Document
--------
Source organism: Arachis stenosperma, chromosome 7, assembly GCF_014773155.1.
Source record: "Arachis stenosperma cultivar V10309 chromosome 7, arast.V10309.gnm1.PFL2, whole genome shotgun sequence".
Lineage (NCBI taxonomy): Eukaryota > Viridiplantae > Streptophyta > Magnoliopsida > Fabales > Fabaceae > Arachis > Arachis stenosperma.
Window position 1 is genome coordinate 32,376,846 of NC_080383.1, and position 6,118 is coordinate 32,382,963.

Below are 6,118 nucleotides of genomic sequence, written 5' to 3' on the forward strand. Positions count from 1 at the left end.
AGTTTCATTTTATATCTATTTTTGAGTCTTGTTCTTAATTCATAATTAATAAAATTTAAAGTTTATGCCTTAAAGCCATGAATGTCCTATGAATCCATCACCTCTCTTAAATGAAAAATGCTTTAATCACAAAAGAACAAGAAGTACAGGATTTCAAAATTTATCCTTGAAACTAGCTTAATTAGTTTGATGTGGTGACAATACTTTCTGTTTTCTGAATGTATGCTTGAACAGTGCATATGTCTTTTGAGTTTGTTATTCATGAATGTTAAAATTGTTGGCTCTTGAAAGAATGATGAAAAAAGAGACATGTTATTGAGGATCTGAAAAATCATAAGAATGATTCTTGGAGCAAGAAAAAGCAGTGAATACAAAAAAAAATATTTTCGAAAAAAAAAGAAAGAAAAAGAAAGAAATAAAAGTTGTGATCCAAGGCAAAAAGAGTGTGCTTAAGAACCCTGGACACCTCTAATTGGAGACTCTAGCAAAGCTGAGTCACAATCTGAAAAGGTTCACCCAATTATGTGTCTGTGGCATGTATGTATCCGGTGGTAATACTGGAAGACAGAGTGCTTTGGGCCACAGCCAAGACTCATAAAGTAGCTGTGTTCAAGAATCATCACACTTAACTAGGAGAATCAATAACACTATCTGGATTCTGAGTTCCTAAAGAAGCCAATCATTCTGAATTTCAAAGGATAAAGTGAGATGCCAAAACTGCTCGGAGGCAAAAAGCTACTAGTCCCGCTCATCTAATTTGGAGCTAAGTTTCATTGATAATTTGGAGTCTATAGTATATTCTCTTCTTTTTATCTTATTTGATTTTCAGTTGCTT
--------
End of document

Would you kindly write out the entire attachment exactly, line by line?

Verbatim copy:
Source organism: Arachis stenosperma, chromosome 7, assembly GCF_014773155.1.
Source record: "Arachis stenosperma cultivar V10309 chromosome 7, arast.V10309.gnm1.PFL2, whole genome shotgun sequence".
Lineage (NCBI taxonomy): Eukaryota > Viridiplantae > Streptophyta > Magnoliopsida > Fabales > Fabaceae > Arachis > Arachis stenosperma.
Window position 1 is genome coordinate 32,376,846 of NC_080383.1, and position 6,118 is coordinate 32,382,963.

Below are 6,118 nucleotides of genomic sequence, written 5' to 3' on the forward strand. Positions count from 1 at the left end.
AGTTTCATTTTATATCTATTTTTGAGTCTTGTTCTTAATTCATAATTAATAAAATTTAAAGTTTATGCCTTAAAGCCATGAATGTCCTATGAATCCATCACCTCTCTTAAATGAAAAATGCTTTAATCACAAAAGAACAAGAAGTACAGGATTTCAAAATTTATCCTTGAAACTAGCTTAATTAGTTTGATGTGGTGACAATACTTTCTGTTTTCTGAATGTATGCTTGAACAGTGCATATGTCTTTTGAGTTTGTTATTCATGAATGTTAAAATTGTTGGCTCTTGAAAGAATGATGAAAAAAGAGACATGTTATTGAGGATCTGAAAAATCATAAGAATGATTCTTGGAGCAAGAAAAAGCAGTGAATACAAAAAAAAATATTTTCGAAAAAAAAAGAAAGAAAAAGAAAGAAATAAAAGTTGTGATCCAAGGCAAAAAGAGTGTGCTTAAGAACCCTGGACACCTCTAATTGGAGACTCTAGCAAAGCTGAGTCACAATCTGAAAAGGTTCACCCAATTATGTGTCTGTGGCATGTATGTATCCGGTGGTAATACTGGAAGACAGAGTGCTTTGGGCCACAGCCAAGACTCATAAAGTAGCTGTGTTCAAGAATCATCACACTTAACTAGGAGAATCAATAACACTATCTGGATTCTGAGTTCCTAAAGAAGCCAATCATTCTGAATTTCAAAGGATAAAGTGAGATGCCAAAACTGCTCGGAGGCAAAAAGCTACTAGTCCCGCTCATCTAATTTGGAGCTAAGTTTCATTGATAATTTGGAGTCTATAGTATATTCTCTTCTTTTTATCTTATTTGATTTTCAGTTGCTT